“What I like about busking is that I am able to share a meaningful emotional experience with everyone, a lot of whom couldn’t afford a ticket or can’t take time off work. What I dislike about it, is some of the assumptions people make, and the way I get treated sometimes. I’ve had people asking if I have enough coin for my drugs tonight, and I think there is a stigma about some buskers who do it for that. Some people assume that I’m just begging, others walk by and spit at my feet.
But in conclusion, I know that if I can entertain someone who has treated me like bubble gum on the sidewalk and send them off smiling (which I have) I can entertain anyone. I don’t see it so much as a negative but more as a training ground if one is able to learn from such experiences.”Chooka Parker
Many will remember Chooka Parker as the talented 17 year old from Red Lion in Victoria who burst on to our TV screens as a contestant in the 2011 Reality TV show Australia’s Got Talent, infatuating the crowd and the judges and going all the way to the finals with his unique brand of piano improvisation.
Chooka’s background, being home-schooled in a tiny Victorian town without access to TV or the internet, left him plenty of time for creative pursuits, and his experiences as a roustabout and all-round knockabout country lad (who dreamt as a young boy of becoming a chook farmer) certainly added to his appeal.
Now 25, Chooka has continued his musical journey writing and producing EPs, travelling to Japan, Thailand and the United States and schooling himself in a variety of other instruments, including voicework and film scores.
Check out Chooka’s thoughtful answers to a few questions from Busker What’s Your Story? And don’t miss the video at the end of our post that shows him wow an unsuspecting crowd in Las Vegas with his incredible impromptu rendition of ‘Great Balls of Fire’.
What are some memorable moments you’ve experienced busking?
“I’ve had so many memorable moments busking that it’s hard to pick one. Seeing the faces of children light up and start dancing, often forcing their parents out of their seriousness and into the same state of wonder is such a beautiful thing; when everyone drops their guard for just a moment and connects.
I’ve had people crying, telling me their stories, others being really generous and some sit and listen for hours, but I think to top that list would be one particular time when a guy walked up (having seen me play on TV) and told me that he had completely given up on his music and his playing. When he found me on YouTube, he said he was inspired to pick up his instrument again. He then went to his car, pulled out a guitar and a portable speaker and played the most amazing blues music I’d ever heard.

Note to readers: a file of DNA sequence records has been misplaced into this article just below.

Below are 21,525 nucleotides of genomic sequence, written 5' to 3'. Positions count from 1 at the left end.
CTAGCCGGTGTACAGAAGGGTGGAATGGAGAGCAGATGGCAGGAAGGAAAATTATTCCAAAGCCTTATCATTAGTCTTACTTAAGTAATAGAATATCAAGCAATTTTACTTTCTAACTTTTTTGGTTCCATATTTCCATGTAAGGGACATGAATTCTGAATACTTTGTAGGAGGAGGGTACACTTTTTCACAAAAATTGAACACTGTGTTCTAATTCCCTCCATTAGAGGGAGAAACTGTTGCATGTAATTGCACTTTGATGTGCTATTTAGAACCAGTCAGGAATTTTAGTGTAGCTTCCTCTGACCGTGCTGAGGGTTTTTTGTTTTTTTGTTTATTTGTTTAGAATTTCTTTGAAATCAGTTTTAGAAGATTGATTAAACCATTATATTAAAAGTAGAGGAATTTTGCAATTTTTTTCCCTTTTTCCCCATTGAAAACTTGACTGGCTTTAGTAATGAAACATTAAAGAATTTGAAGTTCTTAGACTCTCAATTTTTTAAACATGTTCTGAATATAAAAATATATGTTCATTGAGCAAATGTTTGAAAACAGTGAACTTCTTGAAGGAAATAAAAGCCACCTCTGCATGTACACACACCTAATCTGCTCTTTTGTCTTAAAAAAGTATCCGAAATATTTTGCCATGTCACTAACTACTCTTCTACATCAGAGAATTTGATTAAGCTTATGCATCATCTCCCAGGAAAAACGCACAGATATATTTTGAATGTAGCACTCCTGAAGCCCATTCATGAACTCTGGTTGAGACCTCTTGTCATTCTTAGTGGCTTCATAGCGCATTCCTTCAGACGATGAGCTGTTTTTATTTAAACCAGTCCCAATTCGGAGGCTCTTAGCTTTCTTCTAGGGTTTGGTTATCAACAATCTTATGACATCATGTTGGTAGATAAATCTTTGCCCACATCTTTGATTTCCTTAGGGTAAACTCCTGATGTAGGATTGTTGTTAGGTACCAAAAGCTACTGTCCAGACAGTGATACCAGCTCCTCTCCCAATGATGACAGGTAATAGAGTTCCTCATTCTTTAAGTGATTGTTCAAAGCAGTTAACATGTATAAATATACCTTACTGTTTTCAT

I really related to him because somewhere along the marathon of any creative career, it gets to a point where it’s not fun or financially feasible anymore. Just like any marriage, the love can temporarily die leaving one feeling tied to a ball and chain.
Seeing him play with such joy reminded me of my own personal journey of falling in and out of music, while remaining committed to my mission.”
We’ve seen the TV interviews where you talk about your childhood on the farm. Can you tell us a little more about those days?
“Growing up on a farm doing home-schooling was the best lifestyle I could possibly have asked for. School was based on how much you got done and not on hours; so I would school at night time and have time to be creative during the day. My Mum, particularly, but all of my family, encouraged me to be brave and take risks. My Dad was a very resourceful handy man and farmer who told my brother and I we could do anything. We believed him and we did. We still do, and we still take the Mickey out of professionals.”
If you could choose a lyric from any song that is really special to you, what would that lyric be? Why does it mean so much to you?
“My favourite lyric is by Marilyn Manson. ‘I own myself”.
It’s strange, because none of his other lyrics ever stood out to me; in fact I find most songs to be a predictable case of stating the obvious in a poetic formula over four chords. The lyric stood out years after first hearing it, when I discovered the power of not giving myself over to an authority figure, (i.e the school system, political leaders, family members, a partner, religion, or some other system where you sell your soul to a kind of ‘boss’ figure).
I don’t like the idea of handing the responsibility of my life over to anyone else, and I have found great comfort in taking responsibility for my circumstances without handing it over to some obscure concept like ‘fate’.”
Given all your experiences what has it all taught you and what’s a piece of advice you’d offer to any young musicians?
“If you truly love what you do, know that love is an action more than a feeling, and just like raising any child, it’s not going to be fun sometimes, but very rewarding with dedication, care and commitment.
Don’t wait around for opportunities, jump on them like a lion. Don’t be lazy, answer your emails, know your worth, don’t under-sell yourself. If you don’t know how to do something or how something works, ask someone who does. When you’ve got the what ya know, it’s time for the who ya know.
The business side is important, because without money, we’re all dead, so keep a schedule of how much time you’re actually spending on your craft and last but not least, don’t be lazy.”
What’s next for Chooka Parker?
“I’m currently writing a symphony. I wrote the first movement in 4 days for the people who really care about me, but also because someone told me it wasn’t possible.
I’m writing music for movies at the moment and my dream is to write music scores for movies and tour with my orchestra around the world.
I am working on changing the musical era, this has been my dream since young.”
If you’d like to follow Chooka’s journey you can find him on his YouTube channel –